Distracted driving is a problem for drivers and their passengers. Several programs exist to reduce the distracted driving habits of people who are already drivers. However, there are few programs that teach children before they become drivers, especially in the elementary school, how to intervene with a driver (usually a parent) who is distracted and none that have been evaluated. Only one program was identified that developed both a lesson to teach elementary school children how to intervene with a distracted drivers and an evaluation of the lesson. The COVID-19 pandemic made it necessary to pivot from the classroom to online and to broaden the program to include high school as well as elementary school students. Among high school students, the program produced a statistically significant increases in students’ knowledge of distracted driving and what they need to say to their drivers to refrain from driving distracted, statistically significant increases in the frequency of intervening with parents and passengers (but not friends), and a reported decrease in distracted driving of their parents and friends.

Estimated Contribution of Peak-Hours Non-Commercial Vehicle Traffic to Fatality Rates, Research Note, Traffic Safety Facts

This Traffic Safety Facts Research Note explores the relationship between the decline in vehicle miles traveled (VMT) associated with the COVID-19 pandemic and the increased fatality rate observed for 2020. It hypothesizes that the fatality rate relative to previous years is due in part to a decrease in peak-hours (i.e. 6–9 a.m., 3–6 p.m.) non-commercial vehicle traffic – that is, a decrease in commuting. To draw comparisons with 2020 the author use the most recent National Household Travel Survey, Fatality Analysis Reporting System, and FHWA VMT data to estimate separate peak and non-peak, non-commercial vehicle fatality rates for 2017. The estimated peak-hours non-commercial vehicle fatality rate for 2017 was .5 per 100m VMT, while the non-peak hours non-commercial fatality rate was 1.27 per 100m VMT. Excluding peak-hours non-commercial vehicle traffic, 2017 had an overall fatality rate of 1.48 per 100m VMT. The fatality rate for 2020 was 1.34 per 100m VMT. The author therefore conclude that decreased peak-hours non-commercial vehicle traffic associated with the COVID-19 pandemic, stay-at-home orders, and increases in remote working contributed to 2020’s increased fatality rate relative to previous years.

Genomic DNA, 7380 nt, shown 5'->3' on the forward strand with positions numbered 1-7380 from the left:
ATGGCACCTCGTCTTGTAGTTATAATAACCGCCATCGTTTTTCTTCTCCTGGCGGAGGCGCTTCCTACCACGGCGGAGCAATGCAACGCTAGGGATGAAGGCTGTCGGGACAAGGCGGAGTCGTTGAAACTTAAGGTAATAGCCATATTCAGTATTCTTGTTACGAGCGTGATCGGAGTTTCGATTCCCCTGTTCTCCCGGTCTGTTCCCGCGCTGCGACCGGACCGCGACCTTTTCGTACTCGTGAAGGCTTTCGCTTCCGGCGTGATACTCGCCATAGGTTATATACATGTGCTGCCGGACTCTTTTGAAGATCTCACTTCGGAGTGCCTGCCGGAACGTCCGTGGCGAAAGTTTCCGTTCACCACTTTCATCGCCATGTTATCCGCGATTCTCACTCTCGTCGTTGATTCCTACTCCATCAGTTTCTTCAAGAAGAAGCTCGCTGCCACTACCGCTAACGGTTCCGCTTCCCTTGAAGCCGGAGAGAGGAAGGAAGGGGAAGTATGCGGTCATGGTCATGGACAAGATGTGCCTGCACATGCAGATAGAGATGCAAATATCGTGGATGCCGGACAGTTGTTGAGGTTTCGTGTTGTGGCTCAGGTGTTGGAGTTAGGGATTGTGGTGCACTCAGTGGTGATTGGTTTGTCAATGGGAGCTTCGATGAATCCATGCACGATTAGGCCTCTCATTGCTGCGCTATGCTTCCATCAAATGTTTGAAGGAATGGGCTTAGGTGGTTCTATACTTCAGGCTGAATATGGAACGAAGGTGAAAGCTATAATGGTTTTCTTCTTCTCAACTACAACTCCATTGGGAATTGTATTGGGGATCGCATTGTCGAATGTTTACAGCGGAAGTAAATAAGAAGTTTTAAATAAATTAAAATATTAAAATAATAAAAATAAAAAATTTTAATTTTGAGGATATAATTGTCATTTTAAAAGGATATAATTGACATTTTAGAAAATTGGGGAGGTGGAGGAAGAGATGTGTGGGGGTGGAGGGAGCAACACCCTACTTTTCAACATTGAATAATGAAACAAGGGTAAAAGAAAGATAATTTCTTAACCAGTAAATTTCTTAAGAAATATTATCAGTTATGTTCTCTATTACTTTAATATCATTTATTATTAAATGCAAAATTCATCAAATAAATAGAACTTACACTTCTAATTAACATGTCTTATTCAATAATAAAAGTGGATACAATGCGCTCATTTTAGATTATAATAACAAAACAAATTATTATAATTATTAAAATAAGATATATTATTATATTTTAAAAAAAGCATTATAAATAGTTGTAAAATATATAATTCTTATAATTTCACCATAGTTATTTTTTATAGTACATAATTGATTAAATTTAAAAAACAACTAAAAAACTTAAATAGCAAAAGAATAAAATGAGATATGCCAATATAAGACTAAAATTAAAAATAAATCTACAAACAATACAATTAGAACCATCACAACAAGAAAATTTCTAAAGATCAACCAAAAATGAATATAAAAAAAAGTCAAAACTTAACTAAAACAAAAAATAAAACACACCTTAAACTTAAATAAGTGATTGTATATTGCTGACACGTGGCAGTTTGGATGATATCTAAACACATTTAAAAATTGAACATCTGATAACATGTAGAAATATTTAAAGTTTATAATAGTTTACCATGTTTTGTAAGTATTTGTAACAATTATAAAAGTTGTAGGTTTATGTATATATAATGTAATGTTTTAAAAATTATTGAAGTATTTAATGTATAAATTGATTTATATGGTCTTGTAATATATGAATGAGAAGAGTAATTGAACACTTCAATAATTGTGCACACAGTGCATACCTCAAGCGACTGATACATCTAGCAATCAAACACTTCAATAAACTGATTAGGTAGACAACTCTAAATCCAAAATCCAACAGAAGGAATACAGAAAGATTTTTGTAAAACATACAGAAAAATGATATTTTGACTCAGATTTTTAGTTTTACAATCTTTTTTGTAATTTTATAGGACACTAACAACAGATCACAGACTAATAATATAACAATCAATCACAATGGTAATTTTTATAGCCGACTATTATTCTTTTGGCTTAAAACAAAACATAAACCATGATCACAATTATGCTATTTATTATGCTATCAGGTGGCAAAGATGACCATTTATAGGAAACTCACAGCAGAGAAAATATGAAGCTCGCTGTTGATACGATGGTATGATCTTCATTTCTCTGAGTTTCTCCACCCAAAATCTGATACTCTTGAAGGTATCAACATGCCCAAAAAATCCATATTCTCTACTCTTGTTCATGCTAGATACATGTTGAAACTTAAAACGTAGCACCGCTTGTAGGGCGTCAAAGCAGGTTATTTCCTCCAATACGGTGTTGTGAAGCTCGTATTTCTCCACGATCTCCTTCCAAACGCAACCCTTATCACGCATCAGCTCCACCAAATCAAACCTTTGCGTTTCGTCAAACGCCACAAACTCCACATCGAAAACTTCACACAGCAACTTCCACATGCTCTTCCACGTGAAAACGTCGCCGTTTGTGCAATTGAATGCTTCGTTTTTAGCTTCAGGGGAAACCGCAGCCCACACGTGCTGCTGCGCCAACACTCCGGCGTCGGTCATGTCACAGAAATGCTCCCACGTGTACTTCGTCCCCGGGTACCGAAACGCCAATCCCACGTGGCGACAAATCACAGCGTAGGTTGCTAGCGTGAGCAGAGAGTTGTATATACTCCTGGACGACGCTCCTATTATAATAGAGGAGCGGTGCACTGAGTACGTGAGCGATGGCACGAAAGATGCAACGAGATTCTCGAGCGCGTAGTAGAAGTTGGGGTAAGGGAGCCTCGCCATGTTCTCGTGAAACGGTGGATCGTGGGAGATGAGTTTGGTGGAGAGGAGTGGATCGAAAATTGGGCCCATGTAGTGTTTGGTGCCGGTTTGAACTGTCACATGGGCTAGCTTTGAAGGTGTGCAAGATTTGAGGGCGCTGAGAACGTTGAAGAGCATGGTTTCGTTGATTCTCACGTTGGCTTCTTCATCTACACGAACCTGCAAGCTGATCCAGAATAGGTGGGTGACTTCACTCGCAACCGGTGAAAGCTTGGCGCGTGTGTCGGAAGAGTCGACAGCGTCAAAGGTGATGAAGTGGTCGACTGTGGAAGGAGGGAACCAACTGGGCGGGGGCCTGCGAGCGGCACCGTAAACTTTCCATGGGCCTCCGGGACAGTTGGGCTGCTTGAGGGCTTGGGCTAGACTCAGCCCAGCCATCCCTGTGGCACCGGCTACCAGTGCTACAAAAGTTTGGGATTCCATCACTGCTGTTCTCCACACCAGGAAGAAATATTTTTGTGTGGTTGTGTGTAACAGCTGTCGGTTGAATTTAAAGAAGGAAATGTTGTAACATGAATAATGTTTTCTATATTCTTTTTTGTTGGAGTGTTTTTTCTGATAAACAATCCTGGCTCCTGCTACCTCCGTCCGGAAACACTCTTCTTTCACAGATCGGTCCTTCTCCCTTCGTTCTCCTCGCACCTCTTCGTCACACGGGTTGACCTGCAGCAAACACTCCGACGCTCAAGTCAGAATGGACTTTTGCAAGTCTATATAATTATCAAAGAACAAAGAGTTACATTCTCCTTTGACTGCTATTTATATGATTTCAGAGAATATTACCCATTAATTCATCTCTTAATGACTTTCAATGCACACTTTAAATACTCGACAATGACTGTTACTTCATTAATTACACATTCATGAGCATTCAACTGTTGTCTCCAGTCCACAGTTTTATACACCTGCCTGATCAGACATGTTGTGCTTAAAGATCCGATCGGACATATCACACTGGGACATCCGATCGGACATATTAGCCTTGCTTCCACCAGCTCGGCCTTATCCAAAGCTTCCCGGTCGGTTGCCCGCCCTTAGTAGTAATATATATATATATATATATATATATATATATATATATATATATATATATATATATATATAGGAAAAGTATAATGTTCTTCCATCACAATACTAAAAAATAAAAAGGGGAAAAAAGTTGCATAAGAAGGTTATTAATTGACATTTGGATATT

Understanding and Using New Pedestrian and Bicycle Facilities

Research has explored the benefits of innovative pedestrian and bicycle facilities, but it is unclear how pedestrians and bicyclists learn to properly use them. This report provides information on new pedestrian and bicycle treatments and (1) the behavior and knowledge of pedestrians, bicyclists, and drivers traversing through, on, and around the new facilities, and (2) law enforcement activity around the facilities. A systematic literature review as well as a review of current practices in outreach was conducted.